Following another record year for the Greater Toronto Area's real estate market, the Toronto Real Estate Board (TREB) has released figures for January 2017, showing that the market has resumed right where it left off at the end of 2016. 5,188 residential transactions were recorded during the first month of 2017, an 11.8% increase over the 4,640 sales reported in January 2016. Most notably, average selling prices increased by 22.3% year-over-year, with the new average home price rising to $770,745.
According to TREB President Larry Cerqua, "[h]ome ownership continues to be a great investment and remains very important to the majority of GTA households. As we move through 2017, we expect the demand for ownership housing to remain strong, including demand from first-time buyers who, according to a recent Ipsos survey, could account for more than half of transactions this year. However, many of these would-be buyers will have problems finding a home that meets their needs in a market with very little inventory."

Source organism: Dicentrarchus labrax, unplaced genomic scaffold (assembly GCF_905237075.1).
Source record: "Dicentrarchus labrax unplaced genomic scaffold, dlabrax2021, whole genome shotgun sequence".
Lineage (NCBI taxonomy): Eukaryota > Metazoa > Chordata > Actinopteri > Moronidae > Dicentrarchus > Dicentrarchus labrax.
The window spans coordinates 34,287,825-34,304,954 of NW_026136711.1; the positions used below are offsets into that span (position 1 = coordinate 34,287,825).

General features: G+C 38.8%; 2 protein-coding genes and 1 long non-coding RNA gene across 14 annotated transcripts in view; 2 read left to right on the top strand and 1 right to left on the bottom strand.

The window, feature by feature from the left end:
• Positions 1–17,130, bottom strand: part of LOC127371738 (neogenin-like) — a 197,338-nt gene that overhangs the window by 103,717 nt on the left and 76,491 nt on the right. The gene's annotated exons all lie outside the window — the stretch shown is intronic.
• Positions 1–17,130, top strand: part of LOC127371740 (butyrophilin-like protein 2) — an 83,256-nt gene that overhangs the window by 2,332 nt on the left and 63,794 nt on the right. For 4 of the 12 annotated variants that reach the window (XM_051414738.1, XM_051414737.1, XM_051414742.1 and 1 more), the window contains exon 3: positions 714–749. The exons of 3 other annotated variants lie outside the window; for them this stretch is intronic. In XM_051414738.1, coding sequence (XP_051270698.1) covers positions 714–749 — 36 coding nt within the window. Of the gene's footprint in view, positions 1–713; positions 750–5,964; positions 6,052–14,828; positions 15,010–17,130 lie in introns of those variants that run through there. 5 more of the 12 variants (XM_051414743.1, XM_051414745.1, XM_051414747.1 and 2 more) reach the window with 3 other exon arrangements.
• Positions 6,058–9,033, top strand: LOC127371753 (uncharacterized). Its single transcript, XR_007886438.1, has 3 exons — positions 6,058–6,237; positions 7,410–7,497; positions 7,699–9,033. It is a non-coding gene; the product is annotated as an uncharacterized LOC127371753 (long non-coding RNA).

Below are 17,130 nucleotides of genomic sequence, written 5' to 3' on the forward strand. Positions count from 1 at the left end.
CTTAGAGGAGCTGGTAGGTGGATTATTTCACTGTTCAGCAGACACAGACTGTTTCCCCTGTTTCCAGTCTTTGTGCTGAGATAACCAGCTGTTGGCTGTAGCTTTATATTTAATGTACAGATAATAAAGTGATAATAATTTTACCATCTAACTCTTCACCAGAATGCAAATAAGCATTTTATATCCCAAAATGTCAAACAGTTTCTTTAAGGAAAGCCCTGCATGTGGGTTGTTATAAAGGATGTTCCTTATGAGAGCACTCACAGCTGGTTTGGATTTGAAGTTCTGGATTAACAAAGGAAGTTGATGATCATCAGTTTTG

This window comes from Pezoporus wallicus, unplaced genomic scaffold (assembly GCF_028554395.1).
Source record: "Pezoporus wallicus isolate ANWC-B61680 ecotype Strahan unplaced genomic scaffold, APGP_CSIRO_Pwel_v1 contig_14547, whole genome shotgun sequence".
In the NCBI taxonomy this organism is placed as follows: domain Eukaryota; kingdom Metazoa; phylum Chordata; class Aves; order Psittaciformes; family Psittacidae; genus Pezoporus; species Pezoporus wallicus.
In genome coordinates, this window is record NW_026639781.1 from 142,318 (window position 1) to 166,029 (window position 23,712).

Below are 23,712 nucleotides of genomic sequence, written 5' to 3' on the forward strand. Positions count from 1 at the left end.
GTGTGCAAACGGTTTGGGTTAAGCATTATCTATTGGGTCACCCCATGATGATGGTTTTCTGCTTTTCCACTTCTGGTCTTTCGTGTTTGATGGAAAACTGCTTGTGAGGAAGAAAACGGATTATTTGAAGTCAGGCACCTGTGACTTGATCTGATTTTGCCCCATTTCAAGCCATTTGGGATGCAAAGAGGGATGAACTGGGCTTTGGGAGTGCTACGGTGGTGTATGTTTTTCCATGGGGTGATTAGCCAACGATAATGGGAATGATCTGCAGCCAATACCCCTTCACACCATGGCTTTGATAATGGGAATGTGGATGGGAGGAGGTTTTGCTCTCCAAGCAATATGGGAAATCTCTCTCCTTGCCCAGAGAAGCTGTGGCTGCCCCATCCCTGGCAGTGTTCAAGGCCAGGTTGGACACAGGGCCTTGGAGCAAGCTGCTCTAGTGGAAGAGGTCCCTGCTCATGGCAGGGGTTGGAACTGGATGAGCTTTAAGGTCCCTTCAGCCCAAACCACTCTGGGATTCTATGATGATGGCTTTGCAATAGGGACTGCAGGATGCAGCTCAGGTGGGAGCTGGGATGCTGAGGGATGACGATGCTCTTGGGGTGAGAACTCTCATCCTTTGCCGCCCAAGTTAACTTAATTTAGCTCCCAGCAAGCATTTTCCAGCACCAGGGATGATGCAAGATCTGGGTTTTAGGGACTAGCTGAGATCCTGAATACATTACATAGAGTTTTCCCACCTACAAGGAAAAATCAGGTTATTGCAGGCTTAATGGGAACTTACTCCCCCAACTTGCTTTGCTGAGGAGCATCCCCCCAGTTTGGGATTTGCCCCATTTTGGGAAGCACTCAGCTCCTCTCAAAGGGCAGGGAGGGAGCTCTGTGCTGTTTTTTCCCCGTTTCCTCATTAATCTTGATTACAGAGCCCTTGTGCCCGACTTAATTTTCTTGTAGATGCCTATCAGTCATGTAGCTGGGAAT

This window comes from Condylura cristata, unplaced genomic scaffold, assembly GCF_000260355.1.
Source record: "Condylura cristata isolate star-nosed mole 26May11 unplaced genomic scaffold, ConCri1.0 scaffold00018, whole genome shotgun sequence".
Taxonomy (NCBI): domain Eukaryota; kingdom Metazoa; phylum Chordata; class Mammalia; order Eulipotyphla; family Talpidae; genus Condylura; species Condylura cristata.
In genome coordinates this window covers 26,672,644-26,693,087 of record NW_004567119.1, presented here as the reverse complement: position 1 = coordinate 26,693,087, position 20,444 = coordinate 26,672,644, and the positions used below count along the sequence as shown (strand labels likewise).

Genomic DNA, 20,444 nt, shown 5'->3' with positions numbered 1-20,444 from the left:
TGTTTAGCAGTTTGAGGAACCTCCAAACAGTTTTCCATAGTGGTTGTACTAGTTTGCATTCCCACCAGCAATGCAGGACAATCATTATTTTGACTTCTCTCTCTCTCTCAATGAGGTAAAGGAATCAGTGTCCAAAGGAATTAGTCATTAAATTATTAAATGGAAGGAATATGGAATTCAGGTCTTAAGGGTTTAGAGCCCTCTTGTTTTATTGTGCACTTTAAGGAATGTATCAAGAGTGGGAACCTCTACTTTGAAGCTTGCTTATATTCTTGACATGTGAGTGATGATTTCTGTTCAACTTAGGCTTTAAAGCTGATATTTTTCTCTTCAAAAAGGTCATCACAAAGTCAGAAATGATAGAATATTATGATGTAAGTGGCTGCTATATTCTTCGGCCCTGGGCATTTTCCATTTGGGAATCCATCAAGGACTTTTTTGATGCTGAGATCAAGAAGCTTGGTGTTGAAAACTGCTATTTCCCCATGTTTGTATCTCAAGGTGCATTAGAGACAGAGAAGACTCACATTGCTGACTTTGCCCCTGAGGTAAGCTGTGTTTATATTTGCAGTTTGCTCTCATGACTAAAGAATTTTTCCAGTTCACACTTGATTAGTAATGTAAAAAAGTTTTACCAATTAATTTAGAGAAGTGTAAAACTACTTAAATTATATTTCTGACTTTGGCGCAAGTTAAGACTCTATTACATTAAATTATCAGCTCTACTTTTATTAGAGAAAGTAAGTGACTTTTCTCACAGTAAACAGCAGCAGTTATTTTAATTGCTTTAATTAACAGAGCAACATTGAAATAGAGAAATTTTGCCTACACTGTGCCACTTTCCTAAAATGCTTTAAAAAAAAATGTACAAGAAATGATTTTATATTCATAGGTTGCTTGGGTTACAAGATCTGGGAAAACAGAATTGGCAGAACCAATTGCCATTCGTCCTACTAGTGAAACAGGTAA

While sales figures increased, the number of new listings in January 2017 declined to roughly half of the January 2016 figures, underscoring an ongoing lack of supply in the region. "That statistic, on its own, tells us that there is a serious supply problem in the GTA—a problem that will continue to play itself out in 2017. The result will be very strong price growth for all home types again this year," argued Jason Mercer, TREB's Director of Market Analysis.
The commercial market saw a decline in leasing transactions, with 345,658 ft² of combined industrial, commercial/retail and office space leased during January 2017, a sizeable drop from the 555,606 ft² of leased space recorded in January 2016. This decline is being attributed to a combination of a volatile change in average lease rates, and a shift in the type and location of properties leased. Specifically, the number of commercial property sales reported in January 2017 remained stable year-over-year, while the number of transactions in the industrial market increased. This was offset by a decline in commercial/retail and office transactions.
"As we move through 2017, the demand for commercial real estate will depend on a number of factors, including the level of business confidence and economic direction of key trading partners. If GTA businesses remain confident in the direction of the economy at the national, provincial and regional levels, it is possible that we will see further growth in commercial leasing and transactions," said Cerqua.